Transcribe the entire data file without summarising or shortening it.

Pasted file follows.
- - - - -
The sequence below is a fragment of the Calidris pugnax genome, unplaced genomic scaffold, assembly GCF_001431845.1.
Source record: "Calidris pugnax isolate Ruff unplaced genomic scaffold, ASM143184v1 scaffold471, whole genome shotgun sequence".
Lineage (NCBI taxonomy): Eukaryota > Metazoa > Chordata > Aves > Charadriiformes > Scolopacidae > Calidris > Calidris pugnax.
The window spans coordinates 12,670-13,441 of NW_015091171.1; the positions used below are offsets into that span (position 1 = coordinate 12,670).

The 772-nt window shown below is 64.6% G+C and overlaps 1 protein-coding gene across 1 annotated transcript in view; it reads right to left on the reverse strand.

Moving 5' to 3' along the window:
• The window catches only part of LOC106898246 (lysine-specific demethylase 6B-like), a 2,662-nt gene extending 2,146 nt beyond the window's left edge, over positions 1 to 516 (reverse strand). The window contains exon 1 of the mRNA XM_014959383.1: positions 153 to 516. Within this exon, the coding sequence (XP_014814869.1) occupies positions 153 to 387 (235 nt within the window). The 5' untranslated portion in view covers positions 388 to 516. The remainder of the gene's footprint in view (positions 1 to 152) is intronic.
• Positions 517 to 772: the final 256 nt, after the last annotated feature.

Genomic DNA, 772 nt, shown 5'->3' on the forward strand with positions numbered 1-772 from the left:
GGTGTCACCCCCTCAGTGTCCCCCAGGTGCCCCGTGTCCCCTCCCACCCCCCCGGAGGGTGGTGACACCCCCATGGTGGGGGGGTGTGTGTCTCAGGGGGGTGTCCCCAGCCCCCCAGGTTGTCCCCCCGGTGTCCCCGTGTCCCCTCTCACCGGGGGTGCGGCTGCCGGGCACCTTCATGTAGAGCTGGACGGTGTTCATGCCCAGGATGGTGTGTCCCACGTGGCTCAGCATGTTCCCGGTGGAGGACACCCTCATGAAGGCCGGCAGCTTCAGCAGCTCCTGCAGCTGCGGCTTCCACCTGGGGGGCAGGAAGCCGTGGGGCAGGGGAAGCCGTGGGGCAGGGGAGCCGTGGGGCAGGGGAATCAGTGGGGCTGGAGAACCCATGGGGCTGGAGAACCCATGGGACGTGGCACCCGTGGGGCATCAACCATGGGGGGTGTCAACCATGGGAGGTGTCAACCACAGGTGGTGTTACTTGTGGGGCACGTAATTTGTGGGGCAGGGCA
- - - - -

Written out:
The sequence below is a fragment of the Calidris pugnax genome, unplaced genomic scaffold, assembly GCF_001431845.1.
Source record: "Calidris pugnax isolate Ruff unplaced genomic scaffold, ASM143184v1 scaffold471, whole genome shotgun sequence".
Lineage (NCBI taxonomy): Eukaryota > Metazoa > Chordata > Aves > Charadriiformes > Scolopacidae > Calidris > Calidris pugnax.
The window spans coordinates 12,670-13,441 of NW_015091171.1; the positions used below are offsets into that span (position 1 = coordinate 12,670).

The 772-nt window shown below is 64.6% G+C and overlaps 1 protein-coding gene across 1 annotated transcript in view; it reads right to left on the reverse strand.

Moving 5' to 3' along the window:
• The window catches only part of LOC106898246 (lysine-specific demethylase 6B-like), a 2,662-nt gene extending 2,146 nt beyond the window's left edge, over positions 1 to 516 (reverse strand). The window contains exon 1 of the mRNA XM_014959383.1: positions 153 to 516. Within this exon, the coding sequence (XP_014814869.1) occupies positions 153 to 387 (235 nt within the window). The 5' untranslated portion in view covers positions 388 to 516. The remainder of the gene's footprint in view (positions 1 to 152) is intronic.
• Positions 517 to 772: the final 256 nt, after the last annotated feature.

Genomic DNA, 772 nt, shown 5'->3' on the forward strand with positions numbered 1-772 from the left:
GGTGTCACCCCCTCAGTGTCCCCCAGGTGCCCCGTGTCCCCTCCCACCCCCCCGGAGGGTGGTGACACCCCCATGGTGGGGGGGTGTGTGTCTCAGGGGGGTGTCCCCAGCCCCCCAGGTTGTCCCCCCGGTGTCCCCGTGTCCCCTCTCACCGGGGGTGCGGCTGCCGGGCACCTTCATGTAGAGCTGGACGGTGTTCATGCCCAGGATGGTGTGTCCCACGTGGCTCAGCATGTTCCCGGTGGAGGACACCCTCATGAAGGCCGGCAGCTTCAGCAGCTCCTGCAGCTGCGGCTTCCACCTGGGGGGCAGGAAGCCGTGGGGCAGGGGAAGCCGTGGGGCAGGGGAGCCGTGGGGCAGGGGAATCAGTGGGGCTGGAGAACCCATGGGGCTGGAGAACCCATGGGACGTGGCACCCGTGGGGCATCAACCATGGGGGGTGTCAACCATGGGAGGTGTCAACCACAGGTGGTGTTACTTGTGGGGCACGTAATTTGTGGGGCAGGGCA